It’s a vicious cycle and oh so American. There’s not enough time to fry an egg and toast a muffin. That’s because we are overworked. In the 1930’s, an economist by the name of John Maynard Keynes predicted his grandchildren would be working 15 hour work weeks. With all the advancements in technology, we should be working less. Unfortunately, that is very un-American. We are kept busy, stressed, and poor and left with no time to really think about how life could be if we demanded better. But that’s for another article. I bring this up because it all goes back to why we can’t take the time to do things the “less convenient” way and significantly reduce our waste which we are in such dire need of doing.


We’ve all seen the photos of trash washed up on the banks of a river in India, or the great garbage patch some people think doesn’t actually exist. But there is a disconnect for many people when it comes to seeing something in a photograph rather than in person. I was on my way home from the grocery store where I suffered a silent anxiety attack watching the amount of plastic bags being used for the woman in front of me. On my way home I looked around me and noticed how clean the busy street and lawns were. Not a piece of garbage in sight! No wonder people don’t realize the garbage issue. We are so good at hiding it. Realistically we are just really good at shipping our trash overseas and leaving that mess for China until earlier this year when they started refusing our waste. So now that Chine won’t take our recyclables of our hands, they will most likely just end up in a landfill. Is that enough to get you to reconsider your waste? I will assume not.


Recycling received a slow start in the 70’s with bottle returns. By the 90’s, many municipalities began offering curb-side pick-up, but even in the new millennium, a good portion of America is still expected to take their own recycling to the nearest recycling center. I know for a fact, people in these areas were not taking the initiative to transport their recyclables to these centers, although some were.

Aiding in our own recycling programs was the shipping of our waste to China to be recycled into items such as new plastic products. Unfortunately, China realized this was no longer profitable and began refusing our crap.

Another issue with American recycling is that we don’t do it right. Did you know you can’t recycle a greasy pizza box? That’s because the paper is contaminated. Lids, straws, cutlery, are not recyclable yet I know people think they are. And if you have a plastic container that is recyclable, you need to clean it out. Otherwise, it will contaminate the rest of the items and those are no longer recyclable. You can read more about how to properly recycle here.

With China no longer accepting our trash, and the fact that we don’t really know how to properly recycle, most of our recyclables are ending up in the trash anyway. We simply consume way too much.


I would never shame someone for not “getting” the importance of reducing waste. I can’t make anyone do anything they don’t want to do, and at a time when we are very self-centered (to be clear I understand there is a reason for that and it has to do with our programming) making someone feel bad for their everyday decisions is just a bad idea. The last thing we need is more people rebelling and deliberately doing unsustainable things just to stick it to the environmentalists. The people who see the problems and want change need allies — more like an army.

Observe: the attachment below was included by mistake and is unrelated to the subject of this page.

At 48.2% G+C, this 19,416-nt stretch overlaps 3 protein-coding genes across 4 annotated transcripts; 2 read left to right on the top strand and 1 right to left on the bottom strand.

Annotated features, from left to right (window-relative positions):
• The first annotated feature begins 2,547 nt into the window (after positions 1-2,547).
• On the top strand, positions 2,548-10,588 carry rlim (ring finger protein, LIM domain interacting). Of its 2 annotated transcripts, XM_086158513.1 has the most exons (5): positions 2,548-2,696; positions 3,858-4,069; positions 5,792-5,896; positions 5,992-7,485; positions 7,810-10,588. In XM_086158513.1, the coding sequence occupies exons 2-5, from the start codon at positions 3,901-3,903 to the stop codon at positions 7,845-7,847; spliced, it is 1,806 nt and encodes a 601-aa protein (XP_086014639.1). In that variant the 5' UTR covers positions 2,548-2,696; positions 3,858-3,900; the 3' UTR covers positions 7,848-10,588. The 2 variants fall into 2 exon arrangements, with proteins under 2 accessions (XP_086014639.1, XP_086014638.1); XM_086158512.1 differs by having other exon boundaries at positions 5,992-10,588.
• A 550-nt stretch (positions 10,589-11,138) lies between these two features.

There are ways to suggest certain lifestyle changes. Show off your new reusable produce bags and check out shops such as Life Without Plastic. Give a public shout out to the new Kleen Kanteen you bought for water refills. Complement your local coffee shop who was wiling to fill your own to-go cup instead of just taking the throw away cup they normally give. Find an awesome outfit at the thrift store and shamelessly show that off. And definitely make an effort to food prep for the work week. There are a ton of recipes online for quick, easy, and healthy meals. It will become routine.

I only mention a few ways someone can reduce their waste. What we really need to be doing is vote with our wallets, vote for the candidates who have shown a genuine concern for the environment and social well-being of all Americans, and be annoyingly diligent at writing your representatives! Join Facebook groups to stay up to date on certain actions you can perform. There are groups out there who organize and take it to their state capitol. That is what needs to happen. We need global mobilization of citizens around the world demanding change. There is over 7 BILLION of us. The amount of major polluters pale in comparison. We have to stop letting these companies get away with poisoning us and our planet and we need to hold our governments accountable when it comes to certain policy. Pay attention to what is going on at the city and state level and push those in charge to do right by the people.

I implore people to reduce their waste however best they can, but let’s not forget it shouldn’t be up to us to clean up the mess our governments have allowed. It’s time we demand better by the people we pay with our own hard-earned money.